A bipartisan group of state attorneys-general have announced they will launch a nationwide investigation into Meta, formerly known as Facebook, to examine whether the company has violated state consumer protection laws and put the public at risk.
Among other things, the investigation will examine whether Meta provides and promotes its social media platform Instagram to children and teens, despite knowing that such use is associated with physical and mental health harms. It will also target the techniques used by Meta to increase the frequency and duration of engagement by teens, and the alleged result harms caused by such extended engagement.
Involved in the investigation are attorneys-general from California, Florida, Kentucky, Massachusetts, Nebraska, New Jersey, Tennessee, and Vermont.
"Facebook, now Meta, has failed to protect young people on its platforms and instead chose to ignore or, in some cases, double down on known manipulations that pose a real threat to physical and mental health -- exploiting children in the interest of profit," Maura Healey, Massachusetts attorney-general who is co-leading the investigation, said in a statement.
"As attorney-general it is my job to protect young people from these online harms. Today I am co-leading a nationwide coalition to get to the bottom of this company's engagement with young users, identify any unlawful practices, and end these abuses for good. Meta can no longer ignore the threat that social media can pose to children for the benefit of their bottom line."
The investigation follows recent leaks of internal documents that explored a variety of topics, including the use of different content moderation policies for high-profile users, the spread of misinformation, and the impact of Instagram on teenagers' mental health. These internal documents are known as the Facebook Files and were first published by The Wall Street Journal.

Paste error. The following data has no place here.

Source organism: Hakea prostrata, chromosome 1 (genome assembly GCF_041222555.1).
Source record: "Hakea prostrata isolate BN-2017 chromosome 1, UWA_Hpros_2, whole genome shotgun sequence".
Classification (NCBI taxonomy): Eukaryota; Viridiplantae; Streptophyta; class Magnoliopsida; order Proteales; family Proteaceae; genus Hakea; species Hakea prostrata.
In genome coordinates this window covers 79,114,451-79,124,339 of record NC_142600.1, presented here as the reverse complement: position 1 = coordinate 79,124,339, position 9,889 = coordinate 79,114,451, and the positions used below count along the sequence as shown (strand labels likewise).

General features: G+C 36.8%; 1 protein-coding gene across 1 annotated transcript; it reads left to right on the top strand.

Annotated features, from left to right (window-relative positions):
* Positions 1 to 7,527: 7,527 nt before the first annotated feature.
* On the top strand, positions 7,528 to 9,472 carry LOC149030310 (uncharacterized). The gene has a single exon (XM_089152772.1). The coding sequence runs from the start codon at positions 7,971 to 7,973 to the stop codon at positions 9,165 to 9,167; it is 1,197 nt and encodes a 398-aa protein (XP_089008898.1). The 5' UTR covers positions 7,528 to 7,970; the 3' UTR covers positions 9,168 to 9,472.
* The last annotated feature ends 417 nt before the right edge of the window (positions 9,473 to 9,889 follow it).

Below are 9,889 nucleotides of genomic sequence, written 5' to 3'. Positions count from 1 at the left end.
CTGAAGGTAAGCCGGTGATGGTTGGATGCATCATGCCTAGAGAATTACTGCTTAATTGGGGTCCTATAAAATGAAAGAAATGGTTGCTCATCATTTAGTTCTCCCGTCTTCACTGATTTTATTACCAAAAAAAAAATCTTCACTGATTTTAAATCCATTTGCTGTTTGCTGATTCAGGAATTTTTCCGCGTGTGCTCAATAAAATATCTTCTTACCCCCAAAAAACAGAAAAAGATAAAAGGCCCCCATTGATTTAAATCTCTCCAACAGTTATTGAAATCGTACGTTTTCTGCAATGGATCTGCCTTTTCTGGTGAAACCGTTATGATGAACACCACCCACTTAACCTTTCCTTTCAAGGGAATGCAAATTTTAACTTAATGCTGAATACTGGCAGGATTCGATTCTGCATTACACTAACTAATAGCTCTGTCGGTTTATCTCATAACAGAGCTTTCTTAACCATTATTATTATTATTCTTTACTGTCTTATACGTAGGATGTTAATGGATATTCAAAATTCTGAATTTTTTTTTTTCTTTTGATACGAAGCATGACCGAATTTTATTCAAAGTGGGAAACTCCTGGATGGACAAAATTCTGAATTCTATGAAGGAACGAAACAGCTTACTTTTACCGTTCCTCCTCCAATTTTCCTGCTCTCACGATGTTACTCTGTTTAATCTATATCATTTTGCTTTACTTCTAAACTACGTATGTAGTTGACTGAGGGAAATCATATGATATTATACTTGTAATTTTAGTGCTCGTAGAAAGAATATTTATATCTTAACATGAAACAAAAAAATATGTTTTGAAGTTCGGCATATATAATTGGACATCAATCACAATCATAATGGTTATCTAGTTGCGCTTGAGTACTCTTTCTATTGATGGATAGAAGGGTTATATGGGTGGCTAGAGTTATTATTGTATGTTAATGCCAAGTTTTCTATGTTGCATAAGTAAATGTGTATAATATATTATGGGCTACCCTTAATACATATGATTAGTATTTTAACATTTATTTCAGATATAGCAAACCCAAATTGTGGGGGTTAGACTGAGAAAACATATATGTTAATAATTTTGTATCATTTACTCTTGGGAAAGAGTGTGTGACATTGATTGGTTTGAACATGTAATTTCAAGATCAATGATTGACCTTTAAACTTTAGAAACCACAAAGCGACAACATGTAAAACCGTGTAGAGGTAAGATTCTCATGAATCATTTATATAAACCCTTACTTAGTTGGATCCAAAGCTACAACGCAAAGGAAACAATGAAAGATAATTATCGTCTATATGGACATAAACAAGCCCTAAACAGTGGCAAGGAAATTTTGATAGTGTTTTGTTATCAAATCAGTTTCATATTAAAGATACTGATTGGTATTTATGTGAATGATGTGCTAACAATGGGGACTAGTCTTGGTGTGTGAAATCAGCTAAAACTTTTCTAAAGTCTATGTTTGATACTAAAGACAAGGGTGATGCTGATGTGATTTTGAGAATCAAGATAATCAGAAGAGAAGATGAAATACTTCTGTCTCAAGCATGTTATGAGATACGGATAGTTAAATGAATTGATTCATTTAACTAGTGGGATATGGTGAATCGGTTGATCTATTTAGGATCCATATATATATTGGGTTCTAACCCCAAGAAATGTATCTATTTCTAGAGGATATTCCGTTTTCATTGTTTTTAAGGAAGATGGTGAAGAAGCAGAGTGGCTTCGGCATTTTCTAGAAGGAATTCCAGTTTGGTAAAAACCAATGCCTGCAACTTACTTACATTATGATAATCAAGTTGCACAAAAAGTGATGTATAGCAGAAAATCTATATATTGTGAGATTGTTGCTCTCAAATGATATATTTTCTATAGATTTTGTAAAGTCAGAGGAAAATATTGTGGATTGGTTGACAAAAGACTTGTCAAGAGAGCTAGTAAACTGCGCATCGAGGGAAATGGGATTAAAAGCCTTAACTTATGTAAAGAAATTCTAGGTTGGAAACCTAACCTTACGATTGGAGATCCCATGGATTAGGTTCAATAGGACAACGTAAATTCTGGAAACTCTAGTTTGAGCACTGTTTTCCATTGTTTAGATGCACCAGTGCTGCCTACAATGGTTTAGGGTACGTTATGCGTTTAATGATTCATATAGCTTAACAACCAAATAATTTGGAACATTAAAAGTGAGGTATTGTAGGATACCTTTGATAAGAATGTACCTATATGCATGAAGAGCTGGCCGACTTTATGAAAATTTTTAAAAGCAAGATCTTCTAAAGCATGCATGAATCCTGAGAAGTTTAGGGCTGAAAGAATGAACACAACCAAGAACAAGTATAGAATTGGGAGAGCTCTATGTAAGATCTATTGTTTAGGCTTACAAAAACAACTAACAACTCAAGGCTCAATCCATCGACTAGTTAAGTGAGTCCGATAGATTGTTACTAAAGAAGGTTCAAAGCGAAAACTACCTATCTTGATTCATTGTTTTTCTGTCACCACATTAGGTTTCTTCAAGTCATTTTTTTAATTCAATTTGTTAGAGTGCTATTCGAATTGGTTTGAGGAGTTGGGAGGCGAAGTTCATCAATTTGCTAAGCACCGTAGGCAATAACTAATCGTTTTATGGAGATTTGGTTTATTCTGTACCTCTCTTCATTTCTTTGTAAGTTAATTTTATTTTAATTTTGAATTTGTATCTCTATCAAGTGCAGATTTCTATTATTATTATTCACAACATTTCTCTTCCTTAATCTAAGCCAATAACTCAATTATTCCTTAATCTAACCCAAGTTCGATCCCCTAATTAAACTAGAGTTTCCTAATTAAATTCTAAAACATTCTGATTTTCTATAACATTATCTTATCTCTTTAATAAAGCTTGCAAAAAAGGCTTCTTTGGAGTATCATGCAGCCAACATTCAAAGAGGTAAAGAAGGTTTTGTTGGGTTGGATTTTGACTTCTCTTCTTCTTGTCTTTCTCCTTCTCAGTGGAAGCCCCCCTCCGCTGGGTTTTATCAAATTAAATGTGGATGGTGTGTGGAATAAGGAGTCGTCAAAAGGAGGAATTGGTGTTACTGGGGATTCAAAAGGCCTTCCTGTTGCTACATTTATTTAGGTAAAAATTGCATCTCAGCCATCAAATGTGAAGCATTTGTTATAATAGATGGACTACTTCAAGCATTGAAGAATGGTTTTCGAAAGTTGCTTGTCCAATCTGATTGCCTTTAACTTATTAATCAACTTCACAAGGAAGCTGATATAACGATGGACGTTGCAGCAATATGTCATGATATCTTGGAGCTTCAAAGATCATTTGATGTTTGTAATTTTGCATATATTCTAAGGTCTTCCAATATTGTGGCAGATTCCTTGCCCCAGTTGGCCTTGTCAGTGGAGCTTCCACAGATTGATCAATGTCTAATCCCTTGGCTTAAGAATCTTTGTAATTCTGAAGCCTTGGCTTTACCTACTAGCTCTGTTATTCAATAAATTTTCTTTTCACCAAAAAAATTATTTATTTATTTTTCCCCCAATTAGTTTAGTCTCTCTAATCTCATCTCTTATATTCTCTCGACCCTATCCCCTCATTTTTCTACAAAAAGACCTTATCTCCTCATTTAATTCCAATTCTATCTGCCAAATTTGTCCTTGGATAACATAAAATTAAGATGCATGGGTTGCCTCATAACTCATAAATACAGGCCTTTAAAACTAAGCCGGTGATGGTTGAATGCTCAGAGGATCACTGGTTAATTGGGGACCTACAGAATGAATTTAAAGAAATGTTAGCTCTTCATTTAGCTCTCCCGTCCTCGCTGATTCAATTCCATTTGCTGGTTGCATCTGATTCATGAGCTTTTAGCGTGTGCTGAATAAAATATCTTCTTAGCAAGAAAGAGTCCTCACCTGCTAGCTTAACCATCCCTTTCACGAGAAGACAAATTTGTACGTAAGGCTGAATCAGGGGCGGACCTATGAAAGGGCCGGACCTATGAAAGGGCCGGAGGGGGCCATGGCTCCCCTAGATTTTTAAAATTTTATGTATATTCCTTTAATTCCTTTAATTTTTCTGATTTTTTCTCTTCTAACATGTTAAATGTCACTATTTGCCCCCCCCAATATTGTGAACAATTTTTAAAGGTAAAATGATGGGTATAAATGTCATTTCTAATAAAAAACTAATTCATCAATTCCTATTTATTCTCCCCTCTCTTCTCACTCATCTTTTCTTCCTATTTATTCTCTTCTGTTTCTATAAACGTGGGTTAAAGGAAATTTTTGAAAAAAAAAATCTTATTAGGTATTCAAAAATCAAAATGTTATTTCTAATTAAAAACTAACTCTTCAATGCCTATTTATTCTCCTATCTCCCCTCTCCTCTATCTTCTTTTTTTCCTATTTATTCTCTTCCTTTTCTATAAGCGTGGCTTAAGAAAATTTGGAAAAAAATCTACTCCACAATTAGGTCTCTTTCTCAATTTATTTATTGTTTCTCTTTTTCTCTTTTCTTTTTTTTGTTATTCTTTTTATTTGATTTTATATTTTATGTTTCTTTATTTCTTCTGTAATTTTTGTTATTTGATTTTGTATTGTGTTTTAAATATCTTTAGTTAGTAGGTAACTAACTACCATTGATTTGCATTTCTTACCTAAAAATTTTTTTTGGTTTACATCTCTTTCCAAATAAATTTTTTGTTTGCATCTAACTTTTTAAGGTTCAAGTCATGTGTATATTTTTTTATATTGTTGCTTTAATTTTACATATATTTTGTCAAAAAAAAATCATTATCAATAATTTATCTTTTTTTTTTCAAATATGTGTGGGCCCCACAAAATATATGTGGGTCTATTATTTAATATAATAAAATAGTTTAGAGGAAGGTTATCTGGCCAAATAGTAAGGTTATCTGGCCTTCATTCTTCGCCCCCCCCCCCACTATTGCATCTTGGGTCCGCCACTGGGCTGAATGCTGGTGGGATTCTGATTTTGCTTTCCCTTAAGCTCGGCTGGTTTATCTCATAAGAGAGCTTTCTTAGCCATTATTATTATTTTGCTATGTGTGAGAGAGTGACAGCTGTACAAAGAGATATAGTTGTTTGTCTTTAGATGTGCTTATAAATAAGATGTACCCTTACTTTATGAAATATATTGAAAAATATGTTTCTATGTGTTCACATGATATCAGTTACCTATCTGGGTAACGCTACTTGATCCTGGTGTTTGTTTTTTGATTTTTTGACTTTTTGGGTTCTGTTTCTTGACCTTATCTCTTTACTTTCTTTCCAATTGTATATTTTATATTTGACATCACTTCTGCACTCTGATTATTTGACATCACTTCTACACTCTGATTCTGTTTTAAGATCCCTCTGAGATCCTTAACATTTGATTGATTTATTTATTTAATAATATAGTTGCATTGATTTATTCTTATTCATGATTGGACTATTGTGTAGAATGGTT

Behind the leak was Frances Haugen, who used to work as the lead product manager for the social media giant's civic misinformation team.
Read: Facebook shelving Instagram for kids, expanding parental oversight for teens
In October when the whistleblower fronted a Senate inquiry into Facebook's operations, she declared the company as morally bankrupt, casting "the choices being made inside of Facebook" as "disastrous for our children, our privacy, and our democracy."
Haugen also told Senate members that "Facebook knows that its amplification algorithms can lead children from innocuous topics -- such as healthy food recipes -- to anorexia-promoting content over a short period of time".
Following these claims, Meta founder and CEO Mark Zuckerberg hit back saying it was "just not true".
"We care deeply about issues like safety, wellbeing, and mental health. It's difficult to see coverage that misrepresents our work and our motives. At the most basic level, I think most of us just don't recognize the false picture of the company that is being painted," Zuckerberg wrote in a note to Facebook employees that he publicly posted on his Facebook page.
"The argument that we deliberately push content that makes people angry for profit is deeply illogical," he continued.
"We make money from ads, and advertisers consistently tell us they don't want their ads next to harmful or angry content. And I don't know any tech company that sets out to build products that make people angry or depressed. The moral, business and product incentives all point in the opposite direction."
In response to the launch of the inquiry, a Meta spokesperson made similar remarks, telling ZDNet the "accusations are false and demonstrate a deep misunderstanding of the facts".
"While challenges in protecting young people online impact the entire industry, we've led the industry in combating bullying and supporting people struggling with suicidal thoughts, self-injury, and eating disorders," the spokesperson said.
"We continue to build new features to help people who might be dealing with negative social comparisons or body image issues, including our new 'Take a Break' feature and ways to nudge them towards other types of content if they're stuck on one topic. We continue to develop parental supervision controls and are exploring ways to provide even more age-appropriate experiences for teens by default."